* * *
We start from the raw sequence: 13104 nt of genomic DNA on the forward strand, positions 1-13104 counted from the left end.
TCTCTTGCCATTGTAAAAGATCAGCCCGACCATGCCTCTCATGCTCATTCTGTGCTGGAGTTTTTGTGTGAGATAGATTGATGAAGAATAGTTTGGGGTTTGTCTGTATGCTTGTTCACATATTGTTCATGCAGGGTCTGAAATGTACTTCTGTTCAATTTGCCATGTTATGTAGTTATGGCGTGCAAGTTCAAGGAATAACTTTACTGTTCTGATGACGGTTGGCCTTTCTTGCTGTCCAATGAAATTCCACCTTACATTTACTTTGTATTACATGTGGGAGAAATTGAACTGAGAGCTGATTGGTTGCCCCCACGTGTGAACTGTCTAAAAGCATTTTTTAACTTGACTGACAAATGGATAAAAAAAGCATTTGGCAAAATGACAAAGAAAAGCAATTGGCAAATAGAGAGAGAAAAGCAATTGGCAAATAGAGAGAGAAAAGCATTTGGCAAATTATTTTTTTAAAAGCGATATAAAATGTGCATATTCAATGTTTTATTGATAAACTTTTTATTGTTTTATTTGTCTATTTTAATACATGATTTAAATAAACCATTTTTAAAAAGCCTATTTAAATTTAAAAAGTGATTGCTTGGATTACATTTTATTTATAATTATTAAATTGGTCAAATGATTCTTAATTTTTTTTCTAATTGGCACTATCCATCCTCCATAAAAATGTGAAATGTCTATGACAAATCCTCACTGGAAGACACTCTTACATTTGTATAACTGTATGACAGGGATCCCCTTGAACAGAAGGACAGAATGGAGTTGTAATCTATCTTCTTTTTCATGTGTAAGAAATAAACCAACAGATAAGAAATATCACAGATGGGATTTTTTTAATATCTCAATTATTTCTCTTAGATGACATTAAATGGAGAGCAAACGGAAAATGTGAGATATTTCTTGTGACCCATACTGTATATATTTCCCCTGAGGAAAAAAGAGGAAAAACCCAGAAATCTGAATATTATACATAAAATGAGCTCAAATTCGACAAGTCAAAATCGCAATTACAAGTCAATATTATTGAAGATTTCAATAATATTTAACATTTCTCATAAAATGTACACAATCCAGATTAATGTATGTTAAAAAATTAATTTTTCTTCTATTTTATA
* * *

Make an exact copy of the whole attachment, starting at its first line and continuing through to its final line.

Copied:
We start from the raw sequence: 13104 nt of genomic DNA on the forward strand, positions 1-13104 counted from the left end.
TCTCTTGCCATTGTAAAAGATCAGCCCGACCATGCCTCTCATGCTCATTCTGTGCTGGAGTTTTTGTGTGAGATAGATTGATGAAGAATAGTTTGGGGTTTGTCTGTATGCTTGTTCACATATTGTTCATGCAGGGTCTGAAATGTACTTCTGTTCAATTTGCCATGTTATGTAGTTATGGCGTGCAAGTTCAAGGAATAACTTTACTGTTCTGATGACGGTTGGCCTTTCTTGCTGTCCAATGAAATTCCACCTTACATTTACTTTGTATTACATGTGGGAGAAATTGAACTGAGAGCTGATTGGTTGCCCCCACGTGTGAACTGTCTAAAAGCATTTTTTAACTTGACTGACAAATGGATAAAAAAAGCATTTGGCAAAATGACAAAGAAAAGCAATTGGCAAATAGAGAGAGAAAAGCAATTGGCAAATAGAGAGAGAAAAGCATTTGGCAAATTATTTTTTTAAAAGCGATATAAAATGTGCATATTCAATGTTTTATTGATAAACTTTTTATTGTTTTATTTGTCTATTTTAATACATGATTTAAATAAACCATTTTTAAAAAGCCTATTTAAATTTAAAAAGTGATTGCTTGGATTACATTTTATTTATAATTATTAAATTGGTCAAATGATTCTTAATTTTTTTTCTAATTGGCACTATCCATCCTCCATAAAAATGTGAAATGTCTATGACAAATCCTCACTGGAAGACACTCTTACATTTGTATAACTGTATGACAGGGATCCCCTTGAACAGAAGGACAGAATGGAGTTGTAATCTATCTTCTTTTTCATGTGTAAGAAATAAACCAACAGATAAGAAATATCACAGATGGGATTTTTTTAATATCTCAATTATTTCTCTTAGATGACATTAAATGGAGAGCAAACGGAAAATGTGAGATATTTCTTGTGACCCATACTGTATATATTTCCCCTGAGGAAAAAAGAGGAAAAACCCAGAAATCTGAATATTATACATAAAATGAGCTCAAATTCGACAAGTCAAAATCGCAATTACAAGTCAATATTATTGAAGATTTCAATAATATTTAACATTTCTCATAAAATGTACACAATCCAGATTAATGTATGTTAAAAAATTAATTTTTCTTCTATTTTATA